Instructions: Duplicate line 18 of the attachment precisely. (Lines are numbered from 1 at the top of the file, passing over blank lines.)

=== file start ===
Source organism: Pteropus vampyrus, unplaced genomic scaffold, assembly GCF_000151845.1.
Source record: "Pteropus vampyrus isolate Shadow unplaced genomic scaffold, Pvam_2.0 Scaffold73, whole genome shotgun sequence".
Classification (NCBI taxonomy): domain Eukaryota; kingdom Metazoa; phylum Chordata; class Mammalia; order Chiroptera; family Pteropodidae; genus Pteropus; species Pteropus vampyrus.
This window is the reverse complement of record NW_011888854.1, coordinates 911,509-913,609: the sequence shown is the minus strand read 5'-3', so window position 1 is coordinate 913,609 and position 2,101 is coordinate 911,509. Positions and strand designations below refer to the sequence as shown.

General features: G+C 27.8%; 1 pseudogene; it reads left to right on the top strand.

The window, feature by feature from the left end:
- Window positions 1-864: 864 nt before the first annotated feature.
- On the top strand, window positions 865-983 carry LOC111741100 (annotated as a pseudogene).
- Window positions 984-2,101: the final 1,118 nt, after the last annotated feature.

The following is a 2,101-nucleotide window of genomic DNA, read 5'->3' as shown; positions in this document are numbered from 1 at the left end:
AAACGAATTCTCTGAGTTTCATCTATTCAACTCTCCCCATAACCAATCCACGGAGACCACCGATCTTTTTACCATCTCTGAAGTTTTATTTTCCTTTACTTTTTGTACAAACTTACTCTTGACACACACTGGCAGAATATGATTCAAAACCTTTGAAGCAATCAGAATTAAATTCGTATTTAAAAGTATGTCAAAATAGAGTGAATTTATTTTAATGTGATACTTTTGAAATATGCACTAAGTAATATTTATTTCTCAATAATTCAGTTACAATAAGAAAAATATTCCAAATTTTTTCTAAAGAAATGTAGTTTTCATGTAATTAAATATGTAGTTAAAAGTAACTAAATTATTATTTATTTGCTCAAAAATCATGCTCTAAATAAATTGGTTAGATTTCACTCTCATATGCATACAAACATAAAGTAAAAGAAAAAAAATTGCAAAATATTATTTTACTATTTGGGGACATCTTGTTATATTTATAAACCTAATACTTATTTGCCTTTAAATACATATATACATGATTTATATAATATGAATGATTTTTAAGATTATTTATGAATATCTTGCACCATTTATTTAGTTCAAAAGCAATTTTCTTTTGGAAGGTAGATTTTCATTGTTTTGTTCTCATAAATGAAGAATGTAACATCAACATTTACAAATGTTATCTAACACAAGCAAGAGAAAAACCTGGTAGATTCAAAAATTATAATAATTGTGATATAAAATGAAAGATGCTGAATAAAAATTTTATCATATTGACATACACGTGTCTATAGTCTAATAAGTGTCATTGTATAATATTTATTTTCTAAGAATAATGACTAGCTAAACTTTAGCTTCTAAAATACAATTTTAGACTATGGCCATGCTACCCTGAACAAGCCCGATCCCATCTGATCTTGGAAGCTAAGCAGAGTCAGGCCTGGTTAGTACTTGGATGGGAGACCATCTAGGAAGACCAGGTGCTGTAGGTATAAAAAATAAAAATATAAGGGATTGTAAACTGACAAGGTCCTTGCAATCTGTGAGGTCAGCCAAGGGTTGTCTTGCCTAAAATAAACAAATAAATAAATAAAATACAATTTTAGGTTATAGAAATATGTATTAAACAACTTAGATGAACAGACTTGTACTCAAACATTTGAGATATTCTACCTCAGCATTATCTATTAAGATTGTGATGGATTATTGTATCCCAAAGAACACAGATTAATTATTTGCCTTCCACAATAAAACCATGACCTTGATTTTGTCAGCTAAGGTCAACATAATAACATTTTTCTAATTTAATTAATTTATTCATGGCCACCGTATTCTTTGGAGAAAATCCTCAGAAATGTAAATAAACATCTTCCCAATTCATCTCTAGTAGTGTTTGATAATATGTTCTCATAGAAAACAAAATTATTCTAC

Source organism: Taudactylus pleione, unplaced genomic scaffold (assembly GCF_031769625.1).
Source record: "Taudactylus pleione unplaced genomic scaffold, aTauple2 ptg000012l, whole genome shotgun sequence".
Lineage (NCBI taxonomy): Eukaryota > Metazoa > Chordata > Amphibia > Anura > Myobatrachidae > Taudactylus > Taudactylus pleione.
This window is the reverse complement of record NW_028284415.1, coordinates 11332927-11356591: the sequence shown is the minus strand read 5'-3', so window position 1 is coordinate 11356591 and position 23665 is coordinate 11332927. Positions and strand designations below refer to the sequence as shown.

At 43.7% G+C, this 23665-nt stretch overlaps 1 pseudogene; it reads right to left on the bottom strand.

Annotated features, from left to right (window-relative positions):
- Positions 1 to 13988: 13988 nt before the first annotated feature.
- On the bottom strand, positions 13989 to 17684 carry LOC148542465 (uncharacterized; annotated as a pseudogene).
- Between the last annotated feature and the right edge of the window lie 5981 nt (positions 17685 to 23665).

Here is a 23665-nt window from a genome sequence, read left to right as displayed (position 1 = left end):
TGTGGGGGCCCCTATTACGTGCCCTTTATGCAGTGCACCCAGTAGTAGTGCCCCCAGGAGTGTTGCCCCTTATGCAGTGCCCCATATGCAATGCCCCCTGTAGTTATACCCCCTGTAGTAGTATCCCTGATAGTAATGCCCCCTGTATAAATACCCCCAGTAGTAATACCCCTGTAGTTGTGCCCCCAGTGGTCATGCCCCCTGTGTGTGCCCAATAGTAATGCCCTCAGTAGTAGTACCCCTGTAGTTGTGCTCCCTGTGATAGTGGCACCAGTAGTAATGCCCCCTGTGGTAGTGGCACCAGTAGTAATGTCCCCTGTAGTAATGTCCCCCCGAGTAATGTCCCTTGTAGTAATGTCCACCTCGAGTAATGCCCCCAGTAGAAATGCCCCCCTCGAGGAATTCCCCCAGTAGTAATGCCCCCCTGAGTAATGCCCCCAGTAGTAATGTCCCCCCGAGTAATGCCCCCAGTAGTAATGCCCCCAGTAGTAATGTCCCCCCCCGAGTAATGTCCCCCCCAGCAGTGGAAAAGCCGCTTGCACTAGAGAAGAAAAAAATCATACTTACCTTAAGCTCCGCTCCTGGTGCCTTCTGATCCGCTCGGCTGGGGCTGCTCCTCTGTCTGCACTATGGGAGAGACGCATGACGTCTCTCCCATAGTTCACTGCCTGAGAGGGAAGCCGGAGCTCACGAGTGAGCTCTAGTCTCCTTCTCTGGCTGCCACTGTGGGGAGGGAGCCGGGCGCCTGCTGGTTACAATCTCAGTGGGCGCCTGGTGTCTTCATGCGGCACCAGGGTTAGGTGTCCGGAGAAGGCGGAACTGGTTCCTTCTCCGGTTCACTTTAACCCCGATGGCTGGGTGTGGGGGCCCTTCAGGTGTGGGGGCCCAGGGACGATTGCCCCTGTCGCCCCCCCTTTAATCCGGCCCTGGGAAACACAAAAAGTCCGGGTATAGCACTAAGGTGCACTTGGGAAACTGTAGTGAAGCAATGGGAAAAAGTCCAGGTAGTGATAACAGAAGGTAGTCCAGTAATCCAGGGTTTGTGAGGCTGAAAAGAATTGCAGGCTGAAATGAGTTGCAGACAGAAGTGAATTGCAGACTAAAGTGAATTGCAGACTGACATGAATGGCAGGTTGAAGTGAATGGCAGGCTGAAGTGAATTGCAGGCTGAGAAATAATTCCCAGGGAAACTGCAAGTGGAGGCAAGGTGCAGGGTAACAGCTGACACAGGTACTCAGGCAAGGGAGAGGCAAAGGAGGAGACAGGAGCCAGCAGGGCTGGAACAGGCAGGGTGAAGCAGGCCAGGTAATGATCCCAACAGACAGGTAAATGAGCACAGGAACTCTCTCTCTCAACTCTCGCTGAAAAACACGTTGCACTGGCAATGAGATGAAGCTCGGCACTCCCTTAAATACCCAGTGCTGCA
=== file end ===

- Positions 1 to 13988: 13988 nt before the first annotated feature.